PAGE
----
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Tualatin River National Wildlife Refuge offers nature camp this summer

A volunteer work party is coming up, and two new workers join the staff


Creative Nature Camp

Youth (third- to fifth-graders in the fall of 2014)) are invited to spend a week at Tualatin River National Wildlife Refuge connecting with nature and exploring the outdoors with all five senses. This week-long program will feature high-quality environmental education and arts activities, including photography, nature journaling, paper making, and wildlife crafts. Families will be able to follow along with a camp blog featuring daily highlights.

The camp runs July 14-18 from 8:30 a.m. to 12:30 p.m., and the cost is $95. Scholarships are available to students who qualify for free or reduced-fee lunches.

Please note that the program does not provide transportation or after-camp care.

Creative Nature Camp is limited to 25 children, and applications are available at HYPERLINK "http://www.friendsoftualatinrefuge.org" www.friendsoftualatinrefuge.org or may be picked up in the Wildlife Center at the refuge.

Payment is due one week after confirmation of camp placement. Checks should be addressed to Friends of Tualatin River National Wildlife Refuge, 19255 S.W. Pacific Highway, Sherwood 97140.

For more information, contact Friends of the Refuge at 503-625-5944, Ext. 227, or visit HYPERLINK "http://www.friendsoftualatinrefuge.org" www.friendsoftualatinrefuge.org. Call to reserve your place as they are going fast

Second Saturday Work Party

Everyone is invited to come to the refuge Saturday, June 14, from 9 a.m. to noon for another work party project. Meet in front of the refuge office, and to ensure all paperwork gets completed, please arrive five minutes early. Bring a water bottle and sunscreen, and wear work clothes and gloves. Water and tools will be provided. Please RSVP to Mary French if you plan to attend at HYPERLINK "mailto: This email address is being protected from spambots. You need JavaScript enabled to view it. " This email address is being protected from spambots. You need JavaScript enabled to view it. .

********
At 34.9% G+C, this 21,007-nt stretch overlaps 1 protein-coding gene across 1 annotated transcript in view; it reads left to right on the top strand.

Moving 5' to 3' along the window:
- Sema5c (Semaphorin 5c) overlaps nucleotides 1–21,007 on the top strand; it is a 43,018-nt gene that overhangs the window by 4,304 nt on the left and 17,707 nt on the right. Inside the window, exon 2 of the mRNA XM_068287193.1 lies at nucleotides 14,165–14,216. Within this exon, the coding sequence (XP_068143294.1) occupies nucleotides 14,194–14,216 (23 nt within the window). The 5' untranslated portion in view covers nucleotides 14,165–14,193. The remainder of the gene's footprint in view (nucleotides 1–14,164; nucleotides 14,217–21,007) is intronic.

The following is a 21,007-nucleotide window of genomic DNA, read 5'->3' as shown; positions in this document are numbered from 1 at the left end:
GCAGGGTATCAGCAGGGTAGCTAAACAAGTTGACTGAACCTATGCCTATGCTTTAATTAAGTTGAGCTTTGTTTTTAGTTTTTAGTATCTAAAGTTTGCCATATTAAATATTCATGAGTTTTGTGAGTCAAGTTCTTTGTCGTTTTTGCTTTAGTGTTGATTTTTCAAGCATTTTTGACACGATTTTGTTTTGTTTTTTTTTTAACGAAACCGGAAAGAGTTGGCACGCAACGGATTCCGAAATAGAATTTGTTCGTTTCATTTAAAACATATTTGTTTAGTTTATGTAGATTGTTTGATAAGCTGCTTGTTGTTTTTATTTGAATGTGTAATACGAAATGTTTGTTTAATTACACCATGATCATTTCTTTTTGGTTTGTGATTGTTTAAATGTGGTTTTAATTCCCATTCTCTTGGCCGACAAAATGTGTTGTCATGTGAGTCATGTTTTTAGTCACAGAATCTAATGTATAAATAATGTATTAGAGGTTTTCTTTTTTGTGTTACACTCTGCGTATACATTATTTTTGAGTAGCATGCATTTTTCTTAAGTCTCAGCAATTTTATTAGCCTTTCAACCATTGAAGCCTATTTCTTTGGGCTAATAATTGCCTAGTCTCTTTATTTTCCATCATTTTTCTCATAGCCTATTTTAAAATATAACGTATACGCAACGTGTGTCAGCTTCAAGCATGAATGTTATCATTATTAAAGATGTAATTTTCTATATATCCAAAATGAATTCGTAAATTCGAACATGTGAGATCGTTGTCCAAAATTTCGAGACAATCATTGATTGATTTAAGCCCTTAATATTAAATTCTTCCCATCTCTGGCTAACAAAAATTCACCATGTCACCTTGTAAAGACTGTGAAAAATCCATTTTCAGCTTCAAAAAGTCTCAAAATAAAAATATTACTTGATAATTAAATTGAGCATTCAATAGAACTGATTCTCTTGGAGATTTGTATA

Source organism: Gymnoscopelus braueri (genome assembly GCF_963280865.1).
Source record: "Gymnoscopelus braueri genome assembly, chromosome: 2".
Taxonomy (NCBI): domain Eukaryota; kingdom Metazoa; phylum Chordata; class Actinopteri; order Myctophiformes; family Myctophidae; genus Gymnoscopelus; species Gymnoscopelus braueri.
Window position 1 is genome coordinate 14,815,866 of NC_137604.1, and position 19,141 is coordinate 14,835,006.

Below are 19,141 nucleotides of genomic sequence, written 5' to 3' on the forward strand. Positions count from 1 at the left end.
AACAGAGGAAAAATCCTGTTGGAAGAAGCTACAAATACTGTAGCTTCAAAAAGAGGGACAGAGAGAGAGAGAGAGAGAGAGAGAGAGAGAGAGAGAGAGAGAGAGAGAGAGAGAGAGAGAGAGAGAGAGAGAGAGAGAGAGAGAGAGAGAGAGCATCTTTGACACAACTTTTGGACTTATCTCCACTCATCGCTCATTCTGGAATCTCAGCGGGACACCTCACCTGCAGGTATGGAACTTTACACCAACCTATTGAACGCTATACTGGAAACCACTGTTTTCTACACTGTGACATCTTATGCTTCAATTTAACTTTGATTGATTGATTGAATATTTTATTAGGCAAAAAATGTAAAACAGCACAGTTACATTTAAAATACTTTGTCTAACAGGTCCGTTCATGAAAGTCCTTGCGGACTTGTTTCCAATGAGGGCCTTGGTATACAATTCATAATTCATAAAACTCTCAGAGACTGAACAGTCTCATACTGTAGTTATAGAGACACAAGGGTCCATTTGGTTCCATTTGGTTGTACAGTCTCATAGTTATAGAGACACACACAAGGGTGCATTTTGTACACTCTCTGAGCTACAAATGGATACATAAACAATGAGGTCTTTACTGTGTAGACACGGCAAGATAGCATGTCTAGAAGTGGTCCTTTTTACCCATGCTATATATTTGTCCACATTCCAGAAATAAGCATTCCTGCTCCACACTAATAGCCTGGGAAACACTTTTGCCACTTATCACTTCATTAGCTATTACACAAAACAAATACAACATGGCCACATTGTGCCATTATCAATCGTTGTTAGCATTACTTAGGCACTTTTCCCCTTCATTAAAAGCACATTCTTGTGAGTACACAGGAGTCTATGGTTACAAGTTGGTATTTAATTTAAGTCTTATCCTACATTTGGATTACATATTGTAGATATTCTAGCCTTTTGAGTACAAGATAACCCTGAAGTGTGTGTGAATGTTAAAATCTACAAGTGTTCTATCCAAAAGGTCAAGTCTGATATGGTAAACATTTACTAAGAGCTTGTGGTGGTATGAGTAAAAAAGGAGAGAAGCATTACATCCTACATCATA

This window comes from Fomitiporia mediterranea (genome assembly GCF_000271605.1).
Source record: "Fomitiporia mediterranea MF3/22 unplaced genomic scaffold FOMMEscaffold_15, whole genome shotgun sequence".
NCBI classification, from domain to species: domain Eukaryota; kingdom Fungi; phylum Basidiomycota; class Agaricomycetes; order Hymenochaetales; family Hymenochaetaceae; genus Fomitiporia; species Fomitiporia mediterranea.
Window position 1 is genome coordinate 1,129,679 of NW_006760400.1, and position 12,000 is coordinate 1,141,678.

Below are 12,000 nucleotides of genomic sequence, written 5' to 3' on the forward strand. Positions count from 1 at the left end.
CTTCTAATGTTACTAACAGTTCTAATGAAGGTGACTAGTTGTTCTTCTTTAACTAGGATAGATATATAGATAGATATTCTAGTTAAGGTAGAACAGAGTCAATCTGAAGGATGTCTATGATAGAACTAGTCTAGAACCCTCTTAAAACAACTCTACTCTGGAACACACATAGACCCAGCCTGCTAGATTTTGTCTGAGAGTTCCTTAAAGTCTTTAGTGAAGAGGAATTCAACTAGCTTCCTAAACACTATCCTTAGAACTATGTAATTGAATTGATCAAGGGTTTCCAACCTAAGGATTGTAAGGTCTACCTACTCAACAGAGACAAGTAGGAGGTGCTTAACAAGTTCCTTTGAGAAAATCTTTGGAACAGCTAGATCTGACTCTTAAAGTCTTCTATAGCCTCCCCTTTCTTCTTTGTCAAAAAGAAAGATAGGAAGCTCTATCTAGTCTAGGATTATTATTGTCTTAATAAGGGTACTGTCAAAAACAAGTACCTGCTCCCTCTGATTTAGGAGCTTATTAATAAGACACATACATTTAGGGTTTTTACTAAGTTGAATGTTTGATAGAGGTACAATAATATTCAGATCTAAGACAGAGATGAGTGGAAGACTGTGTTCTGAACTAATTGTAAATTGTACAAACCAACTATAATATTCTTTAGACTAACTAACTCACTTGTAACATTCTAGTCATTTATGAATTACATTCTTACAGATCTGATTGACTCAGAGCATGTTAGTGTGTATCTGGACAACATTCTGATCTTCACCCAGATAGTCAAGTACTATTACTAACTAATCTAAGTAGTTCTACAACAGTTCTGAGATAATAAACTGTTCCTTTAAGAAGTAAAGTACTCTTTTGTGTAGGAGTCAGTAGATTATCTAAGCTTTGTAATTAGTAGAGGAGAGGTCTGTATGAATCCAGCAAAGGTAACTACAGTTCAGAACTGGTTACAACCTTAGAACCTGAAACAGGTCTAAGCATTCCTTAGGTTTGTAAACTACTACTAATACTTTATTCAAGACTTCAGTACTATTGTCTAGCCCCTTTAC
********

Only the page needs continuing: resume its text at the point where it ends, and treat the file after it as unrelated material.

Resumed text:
In April, 20 volunteers helped pull up about 1,000 tree tubes. Thanks to their hard work, the job was completed in one day, and volunteers can move on to other projects around the refuge.

In May, 16 people helped clear blackberries and tidy up the trails for the Bird Festival. Three students from Sherwood High School and two students from Valley Catholic High School were among the participants. Thanks to all of you for your help!

Wildlife Center coordinator and program-assistant intern Rachel Miller

The Friends’ new Wildlife Center coordinator and program-assistant intern joined the refuge April 10. Her duties will focus on the Wildlife Center and its volunteers, but she will also support the Friends’ environmental education programs.

Rachel has experience in both personnel management and conservation. She has also volunteered in many roles with groups such as the Columbia Land Trust and the Steigerwald and Conboy Lake national wildlife refuges plus species-monitoring projects.

Biological program volunteer coordinator Michael Lotspeich

Michael joined the refuge at the beginning of 2014 through an AmeriCorps program called VetsWork. His duties include coordinating biological program volunteers, data entry and assisting with fieldwork. He has a bachelor’s degree in fisheries and wildlife, and has worked all over the West Coast in fisheries-related projects.

Michael is currently helping with monitoring projects on the refuge, including marsh bird surveys, shore bird surveys, kestrel box surveys and turtle surveys. If anyone out there has an interest or background in biological monitoring, be sure to get in touch with Michael.

Like us on Facebook!

The Friends of the Refuge made it to 500 likes before the end of last year. Next goal is 1,000, so check it out and report, and invite your friends to like us too.

Not a Facebook user? People can follow the posts to the Facebook page at HYPERLINK "http://www.friendsoftualatinrefuge.org" www.friendsoftualatinrefuge.org.

Nature Passport: Guide to Washington County’s Nature Attractions

The refuge and the Friends are participating in Washington County Visitor Association’s new Nature Passport, a handy portable guide to some of the best nature spots in the area. Fun for kids and adults, too, this guide shares some of the best-kept secrets about the area’s wetlands, nature parks, water activities and forests.

Pick yours up in the Wildlife Center today. If you already have one, come to the refuge and get it stamped.